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Published: Feb 28, 2022 10 min read
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Ready to dip your toes back into travel but feeling overwhelmed by all the different airline rewards programs? Confused about how to make the most of points and miles — especially in the waning months of a global pandemic?

Not to worry: You don’t need to be a seasoned traveler to start racking up points and cashing them in for free flights, upgrades and other perks. Whether your job sends you on a cross-country flight every other week or you only hop on a plane for the occasional family vacation, there’s a frequent flier program for you.

Below, you’ll find the best airline rewards programs for every type of traveler.

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The Best Airline Rewards Programs

Best Overall: American Airlines AAdvantage

Pros
  • Earn and spend points with dozens of partner hotels, including 500 miles for each Hyatt stay and 2 miles per dollar with Marriott Bonvoy
  • Massive coverage area
  • Easy-to-use rewards map
  • Starting this year, the program is simplifying its points structure
Cons
  • Some cheaper rewards flights have limited availability
  • Points expire after 18 months of inactivity (policy paused through March 2022), but can be reactivated for a fee

Highlight: Members can use points to purchase an Admirals Club membership and get access to more than 100 airport lounges across the globe — and elite members get cheaper membership rates.

The American Airlines AAdvantage program is our top pick for the average traveler. With hub cities in Dallas, Charlotte, Chicago, Miami, New York and more, you’re likely to find options with American wherever you’d like to fly. You can start redeeming benefits at just 7,500 points — that’s about $1,500 spent with American Airlines for regular customers. Citi AAdvantage card holders earn exclusive benefits and rack up points faster.

Runner up: Delta Skymiles

Pros
  • No blackout dates
  • Miles don't expire
  • Highly rated customer service
Cons
  • Can't earn miles or points toward elite status on basic economy fares
  • Doesn't publish an awards chart, and rates for points flights vary widely

Highlight: Earn points with unique partners including Lyft, Airbnb and Instacart

Runner up: United Mileage Plus

Pros
  • Earn and spend points with more than 35 partner airlines including Singapore Airlines and Air Canada
  • Claims to have the most rewards destinations of any U.S. global airline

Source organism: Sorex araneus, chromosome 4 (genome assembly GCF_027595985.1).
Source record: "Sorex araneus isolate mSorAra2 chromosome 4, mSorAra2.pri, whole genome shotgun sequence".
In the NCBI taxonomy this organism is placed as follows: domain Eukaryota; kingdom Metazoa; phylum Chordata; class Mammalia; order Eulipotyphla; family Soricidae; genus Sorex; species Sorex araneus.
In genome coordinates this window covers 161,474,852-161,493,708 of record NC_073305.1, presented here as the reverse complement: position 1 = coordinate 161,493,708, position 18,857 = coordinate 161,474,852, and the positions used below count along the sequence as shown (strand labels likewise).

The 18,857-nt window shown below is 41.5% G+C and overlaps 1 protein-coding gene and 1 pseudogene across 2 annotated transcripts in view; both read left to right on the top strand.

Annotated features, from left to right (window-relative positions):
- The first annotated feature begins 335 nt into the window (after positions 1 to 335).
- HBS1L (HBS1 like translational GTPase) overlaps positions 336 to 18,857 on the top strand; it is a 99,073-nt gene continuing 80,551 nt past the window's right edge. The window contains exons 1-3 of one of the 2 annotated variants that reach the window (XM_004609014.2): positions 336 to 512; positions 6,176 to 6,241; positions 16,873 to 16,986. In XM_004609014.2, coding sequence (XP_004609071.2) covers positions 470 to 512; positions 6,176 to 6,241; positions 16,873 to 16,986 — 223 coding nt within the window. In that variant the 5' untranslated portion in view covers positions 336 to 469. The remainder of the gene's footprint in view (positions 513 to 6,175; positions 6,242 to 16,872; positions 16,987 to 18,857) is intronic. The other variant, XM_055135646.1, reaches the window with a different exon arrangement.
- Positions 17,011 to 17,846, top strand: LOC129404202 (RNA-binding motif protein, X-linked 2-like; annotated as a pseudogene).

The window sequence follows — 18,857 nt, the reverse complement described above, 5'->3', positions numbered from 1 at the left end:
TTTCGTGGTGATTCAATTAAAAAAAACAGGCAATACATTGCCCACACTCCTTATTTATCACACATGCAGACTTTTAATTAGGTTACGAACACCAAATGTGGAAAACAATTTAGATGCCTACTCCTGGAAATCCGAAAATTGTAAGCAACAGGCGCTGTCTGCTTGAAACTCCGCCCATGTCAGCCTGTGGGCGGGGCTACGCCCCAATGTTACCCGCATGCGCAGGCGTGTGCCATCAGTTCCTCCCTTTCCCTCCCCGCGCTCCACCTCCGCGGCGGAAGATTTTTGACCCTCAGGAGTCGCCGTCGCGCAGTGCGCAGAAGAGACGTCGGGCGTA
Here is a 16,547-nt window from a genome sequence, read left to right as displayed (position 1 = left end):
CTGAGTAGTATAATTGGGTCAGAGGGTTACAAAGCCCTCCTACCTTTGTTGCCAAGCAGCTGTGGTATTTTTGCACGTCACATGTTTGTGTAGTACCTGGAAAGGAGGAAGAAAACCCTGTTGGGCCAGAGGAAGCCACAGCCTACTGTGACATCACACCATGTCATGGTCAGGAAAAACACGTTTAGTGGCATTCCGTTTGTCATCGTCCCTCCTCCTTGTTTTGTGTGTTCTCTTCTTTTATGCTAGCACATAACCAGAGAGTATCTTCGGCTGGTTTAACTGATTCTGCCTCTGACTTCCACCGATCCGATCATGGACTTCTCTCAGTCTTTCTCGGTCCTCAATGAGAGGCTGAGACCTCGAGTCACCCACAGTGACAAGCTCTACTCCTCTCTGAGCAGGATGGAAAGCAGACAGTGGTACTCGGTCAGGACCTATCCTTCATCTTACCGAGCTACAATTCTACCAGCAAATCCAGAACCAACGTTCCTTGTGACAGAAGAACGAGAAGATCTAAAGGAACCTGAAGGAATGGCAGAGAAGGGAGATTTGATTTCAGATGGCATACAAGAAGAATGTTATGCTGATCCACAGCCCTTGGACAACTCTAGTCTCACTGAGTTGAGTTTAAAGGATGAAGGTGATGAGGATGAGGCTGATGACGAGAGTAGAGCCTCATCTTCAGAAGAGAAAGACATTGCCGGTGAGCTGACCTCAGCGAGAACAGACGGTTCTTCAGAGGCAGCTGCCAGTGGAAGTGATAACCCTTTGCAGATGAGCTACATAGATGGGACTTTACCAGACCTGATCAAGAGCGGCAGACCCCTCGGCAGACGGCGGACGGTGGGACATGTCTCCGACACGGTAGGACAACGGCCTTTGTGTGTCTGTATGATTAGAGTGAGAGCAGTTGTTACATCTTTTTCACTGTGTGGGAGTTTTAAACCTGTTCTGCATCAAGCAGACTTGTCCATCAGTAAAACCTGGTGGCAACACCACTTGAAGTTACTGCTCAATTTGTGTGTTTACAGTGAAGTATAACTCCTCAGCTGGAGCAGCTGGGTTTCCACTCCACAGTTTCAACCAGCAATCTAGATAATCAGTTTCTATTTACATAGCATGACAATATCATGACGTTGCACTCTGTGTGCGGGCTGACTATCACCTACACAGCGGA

• Miles don't expire
  • Doesn't add fuel surcharges to awards travel
Cons
  • Doesn't publish an awards chart

Highlight: Members get discounts on the Clear service to save time at the airport

Delta Skymiles and United Mileage Plus are also great choices for conventional travelers. Each of these programs share many of the same perks as American’s AAdvantage program, like free checked baggage for members with higher tiers of status. Both serve major hub cities across all regions of the United States. The points earning structure is similar at both airlines, and both allow customers to book flights with a combination of cash and points (though United has an edge when it comes to partner airlines and awards destinations). And as is the case with nearly every airline rewards program, airline credit card holders get exclusive perks and earn points much faster than general members. While all three of the top three loyalty programs have lots of benefits, American Airlines AAdvantage has the edge thanks to its easy-to-use points structure and extensive network of partners.

Best for spring breakers: JetBlue TrueBlue

Pros
  • Points don't expire
  • No blackout dates
  • Partnership with American Airlines expands East Coast flight options for JetBlue customers
  • Can pool points with other people
Cons
  • Smaller footprint than other airlines

Highlight: Members get 300 extra points for bringing a pet along for the ride

With plenty of flights from all over the U.S. to warm-weather destinations like Orlando, Puerto Rico and the Dominican Republic, JetBlue’s TrueBlue program is ideal for vacationers. And because the program lets you pool your points with up to six other people, it’s a great choice for larger groups traveling together. JetBlue’s partnership with IGH Hotels and Resorts (which includes the Kimpton, InterContinental Hotels & Resorts and Crowne Plaza brands) means you can keep earning points once you arrive at your beach getaway. You’ll earn top-tier “Mosaic” status after 15,000 points, which can be accrued relatively quickly (in some cases by spending less than $2,500 with the airline in a year). JetBlue credit card holders earn more points per dollar and get bonus points for opening their accounts.